Peru & Ecuador with the Theobalds travel blog

Last view of Quito as we leave

Market selling lambs and sheeps and everything!

Guinea pigs for sale. A lot larger so perhaps a family portion!

A fishy story I think

A volcano but not the volcano

The walk around the lake with the intrepid travellers.

Our lunch in the shack half way up a volcano.

What a real volcano should look like!

Hi, we are at our new hotel near Riobamba. Sounds like a really nice town but not sure yet.

The Wi-fi is a lot iffy and photos have not come through from my phone yet. Probably have to update tomorrow when we get back to civilisation.

Today was a strange and frustrating one as we spent a lot of it in the minibus travelling from Quito on the Pacific highway towards Riobamba.

We stopped to look over Quito on the way out but nothing had changed since yesterday.

The further south and nearer Peru the more reckless the driving became. Driving through the Andes means lots of mountains so steep slopes both up and down. So lorries are very slow and so cars, coaches and everything else seems he’ll bent on passing them. Double lines don’t seem to mean much and a lot of the time I shut my eyes. Fortunately nothing bad occurred and we arrived safe and sound.

As the weather was not great Diego (our guide) decided that we would go to a local market, or markets to be precise, to see the indigenous people and how they lived in the rural areas.

It was quite an eye opener for us as the first area we saw was the pigs. People had come to either buy or sell their livestock. It was not an auction in the way we have seen before but the people showed off their livestock and others made offers. If they came to a price they would register this with the market office and then take their new animals away. It seems a harsh life and whilst the animals were not treated badly they were manhandled quite roughly and I have never heard pigs squeal so much before. We looked round the rest of this livestock market where they traded sheep, goats, cows and other larger animals. Then we drove about two miles to another market in the middle of the town where they were selling Guinea Pigs, chickens, ducks plus assorted clothing and paraphernalia. Guinea Pigs were sold and placed in sacks that people put over their shoulder and taken home. Apparently in Ecuador they are seen as a special meal and there is a lot of significance if you are offered them to eat. Fortunately we weren’t invited to any parties. Walking through the markets they were selling fish heads and various types of fishes. Everything seemed to be one dollar but we declined any bargains. Diego had an argument with a truck driver as we crossed the road but fortunately it was just words rather than anything worse. We now know some Spanish swear words!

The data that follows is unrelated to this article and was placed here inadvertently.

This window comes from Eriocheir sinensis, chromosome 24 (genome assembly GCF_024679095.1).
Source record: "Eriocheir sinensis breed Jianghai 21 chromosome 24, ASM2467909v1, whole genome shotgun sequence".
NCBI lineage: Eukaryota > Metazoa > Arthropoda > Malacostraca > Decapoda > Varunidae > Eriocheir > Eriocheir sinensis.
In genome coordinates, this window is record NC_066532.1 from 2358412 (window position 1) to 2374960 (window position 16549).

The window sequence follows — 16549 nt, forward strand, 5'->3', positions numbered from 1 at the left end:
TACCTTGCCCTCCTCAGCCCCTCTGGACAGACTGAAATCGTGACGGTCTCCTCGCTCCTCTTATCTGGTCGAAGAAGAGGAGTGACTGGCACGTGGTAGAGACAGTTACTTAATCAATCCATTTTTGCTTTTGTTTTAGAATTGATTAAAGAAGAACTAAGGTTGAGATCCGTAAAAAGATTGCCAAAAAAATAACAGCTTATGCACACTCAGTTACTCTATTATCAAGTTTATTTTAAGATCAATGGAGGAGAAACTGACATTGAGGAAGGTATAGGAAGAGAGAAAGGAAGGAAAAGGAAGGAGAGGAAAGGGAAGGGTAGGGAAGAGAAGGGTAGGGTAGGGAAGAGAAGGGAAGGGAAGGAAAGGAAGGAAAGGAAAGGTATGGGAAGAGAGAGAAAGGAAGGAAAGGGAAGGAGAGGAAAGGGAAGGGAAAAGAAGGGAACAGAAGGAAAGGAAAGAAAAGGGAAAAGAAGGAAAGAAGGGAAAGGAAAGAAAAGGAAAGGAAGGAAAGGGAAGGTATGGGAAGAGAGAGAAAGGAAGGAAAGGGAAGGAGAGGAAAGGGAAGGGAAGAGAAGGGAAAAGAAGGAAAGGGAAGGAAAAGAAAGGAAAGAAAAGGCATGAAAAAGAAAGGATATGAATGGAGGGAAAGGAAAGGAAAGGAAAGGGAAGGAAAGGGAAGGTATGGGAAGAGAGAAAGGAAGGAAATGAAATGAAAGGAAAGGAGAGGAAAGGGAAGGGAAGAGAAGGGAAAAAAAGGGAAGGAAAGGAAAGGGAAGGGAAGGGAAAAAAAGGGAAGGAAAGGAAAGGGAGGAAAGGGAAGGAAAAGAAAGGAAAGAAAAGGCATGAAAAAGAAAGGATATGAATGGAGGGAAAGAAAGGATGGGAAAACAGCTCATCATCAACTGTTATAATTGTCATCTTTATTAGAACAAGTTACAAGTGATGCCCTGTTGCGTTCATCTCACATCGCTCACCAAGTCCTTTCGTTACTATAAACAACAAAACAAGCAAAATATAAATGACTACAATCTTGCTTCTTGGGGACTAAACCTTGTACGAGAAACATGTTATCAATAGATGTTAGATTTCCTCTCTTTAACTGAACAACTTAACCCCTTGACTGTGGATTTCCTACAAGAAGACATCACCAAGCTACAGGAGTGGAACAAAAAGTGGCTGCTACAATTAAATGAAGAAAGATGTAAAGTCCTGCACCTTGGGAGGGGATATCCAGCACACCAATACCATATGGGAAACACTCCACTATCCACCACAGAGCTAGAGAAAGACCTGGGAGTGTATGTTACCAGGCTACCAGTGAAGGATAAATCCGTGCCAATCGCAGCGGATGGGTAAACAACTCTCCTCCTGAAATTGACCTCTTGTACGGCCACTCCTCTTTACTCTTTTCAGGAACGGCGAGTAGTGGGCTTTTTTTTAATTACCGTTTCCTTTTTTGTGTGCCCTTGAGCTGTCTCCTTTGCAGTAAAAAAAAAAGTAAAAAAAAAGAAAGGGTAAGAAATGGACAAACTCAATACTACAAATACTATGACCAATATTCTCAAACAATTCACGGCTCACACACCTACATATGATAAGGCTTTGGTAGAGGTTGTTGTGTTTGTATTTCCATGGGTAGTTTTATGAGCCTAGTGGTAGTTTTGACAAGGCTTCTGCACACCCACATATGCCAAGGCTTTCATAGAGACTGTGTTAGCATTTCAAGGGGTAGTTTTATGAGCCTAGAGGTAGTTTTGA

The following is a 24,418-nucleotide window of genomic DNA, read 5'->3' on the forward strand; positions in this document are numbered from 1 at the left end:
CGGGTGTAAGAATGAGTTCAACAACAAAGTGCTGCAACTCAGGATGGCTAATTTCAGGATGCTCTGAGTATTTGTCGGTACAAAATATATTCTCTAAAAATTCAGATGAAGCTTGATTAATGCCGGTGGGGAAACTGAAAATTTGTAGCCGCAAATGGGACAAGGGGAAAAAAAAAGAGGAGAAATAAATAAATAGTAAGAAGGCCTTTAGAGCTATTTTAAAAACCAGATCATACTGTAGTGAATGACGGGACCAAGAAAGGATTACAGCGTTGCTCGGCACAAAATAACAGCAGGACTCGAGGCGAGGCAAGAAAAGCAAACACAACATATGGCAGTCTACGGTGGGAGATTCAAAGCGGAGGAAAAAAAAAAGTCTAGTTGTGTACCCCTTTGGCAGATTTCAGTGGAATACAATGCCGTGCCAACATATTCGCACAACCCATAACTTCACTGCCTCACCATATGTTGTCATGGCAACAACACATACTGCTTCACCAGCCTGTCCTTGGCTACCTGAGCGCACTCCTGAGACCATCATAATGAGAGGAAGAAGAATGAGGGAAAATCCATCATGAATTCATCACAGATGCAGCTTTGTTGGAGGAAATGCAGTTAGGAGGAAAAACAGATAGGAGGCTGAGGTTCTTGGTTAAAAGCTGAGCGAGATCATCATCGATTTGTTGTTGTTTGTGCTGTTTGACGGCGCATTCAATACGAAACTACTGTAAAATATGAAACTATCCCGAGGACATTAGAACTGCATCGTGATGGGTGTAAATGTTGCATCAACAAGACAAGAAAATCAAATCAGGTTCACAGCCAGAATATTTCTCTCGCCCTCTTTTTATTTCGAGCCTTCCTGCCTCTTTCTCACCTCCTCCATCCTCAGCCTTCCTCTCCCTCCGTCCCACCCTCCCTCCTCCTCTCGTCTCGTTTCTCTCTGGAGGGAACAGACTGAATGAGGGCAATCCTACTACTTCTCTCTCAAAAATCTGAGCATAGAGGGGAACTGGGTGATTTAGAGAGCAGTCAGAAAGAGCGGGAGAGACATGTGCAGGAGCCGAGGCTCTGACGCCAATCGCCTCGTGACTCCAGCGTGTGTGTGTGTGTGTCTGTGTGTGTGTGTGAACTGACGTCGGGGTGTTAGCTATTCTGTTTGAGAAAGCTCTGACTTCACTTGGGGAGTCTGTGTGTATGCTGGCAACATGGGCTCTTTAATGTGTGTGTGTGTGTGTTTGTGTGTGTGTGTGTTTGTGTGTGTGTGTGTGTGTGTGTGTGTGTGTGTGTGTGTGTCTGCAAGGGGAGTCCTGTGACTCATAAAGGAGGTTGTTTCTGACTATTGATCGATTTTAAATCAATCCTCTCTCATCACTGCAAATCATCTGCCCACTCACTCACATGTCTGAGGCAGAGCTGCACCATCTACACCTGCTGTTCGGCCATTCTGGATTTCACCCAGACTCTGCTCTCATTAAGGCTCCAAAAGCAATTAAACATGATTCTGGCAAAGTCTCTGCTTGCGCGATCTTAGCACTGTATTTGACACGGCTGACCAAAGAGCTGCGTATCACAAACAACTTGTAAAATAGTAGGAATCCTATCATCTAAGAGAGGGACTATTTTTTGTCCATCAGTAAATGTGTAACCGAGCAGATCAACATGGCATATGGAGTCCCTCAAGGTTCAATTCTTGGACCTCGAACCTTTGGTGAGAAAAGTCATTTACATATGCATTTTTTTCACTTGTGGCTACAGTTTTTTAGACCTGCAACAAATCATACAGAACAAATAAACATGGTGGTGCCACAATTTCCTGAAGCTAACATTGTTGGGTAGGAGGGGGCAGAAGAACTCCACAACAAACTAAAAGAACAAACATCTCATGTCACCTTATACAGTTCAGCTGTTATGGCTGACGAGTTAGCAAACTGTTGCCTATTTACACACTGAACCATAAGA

After the market we took a short cut to go and see the most active volcano in South America.

We were going to do this first but Diego thought the weather might clear.

Faust, our driver, drove off the road and we bumped along a dirt track until we came to the road into the national park of Cotopaxi. Diego delighted us with stories of eruptions and all of the warning devices in place so he was sure we would not be in any trouble. We signed in and drove further up the mountain range until we got the edge of the main cone of Cotopaxi. Unfortunately today proved to be very cloudy and wet so we only saw glimpses of it even though we were right next to it. There was a large lake next to the volcano and as the rain had stopped we had a lovely two hour walk around it looking at the birds and fauna. Lots of wild horses that have bred there since being brought over by the Spanish. We saw all of the extinct volcanoes around the park but Cotopaxi proved elusive so I only have a picture of a photograph that we saw at the hotel in the evening. Disappointed for the first time on our trip we made our way back to the minibus and headed down the track. Diego, who has turned out to be great despite my early concerns, took us to a lodge on the National Park and we had the choice of chicken soup, chicken stew, lamb stew and potato soup. Considering it was in the middle of a wilderness the quality and selection was really good.

We then took a long drive down to the new hotel where we were to spend the night. It is a hacienda style hotel and whilst it seemed nice enough it was showing signs of becoming tired. Irene and I ordered Pina Colada’s that seemed to be made with evaporated milk rather than coconut milk. Suffice to say I had two to drink.

We tried our skills on the very old pool table and Bob proved his skills by beating me and Irene. We had a nice meal but had an issue when they brought the bill as we had been told we were half board but they only had us down as b&b. We agreed to sort this out in the morning and went to bed to pack and get ready as we had another early start in the morning. With the alarm set for 4:15 we went to bed a bit frustrated with the weather and the hotel. Devil’s nose train in the morning and we had a long journey to get there before the 8 am rendezvous.

Good night for now.....

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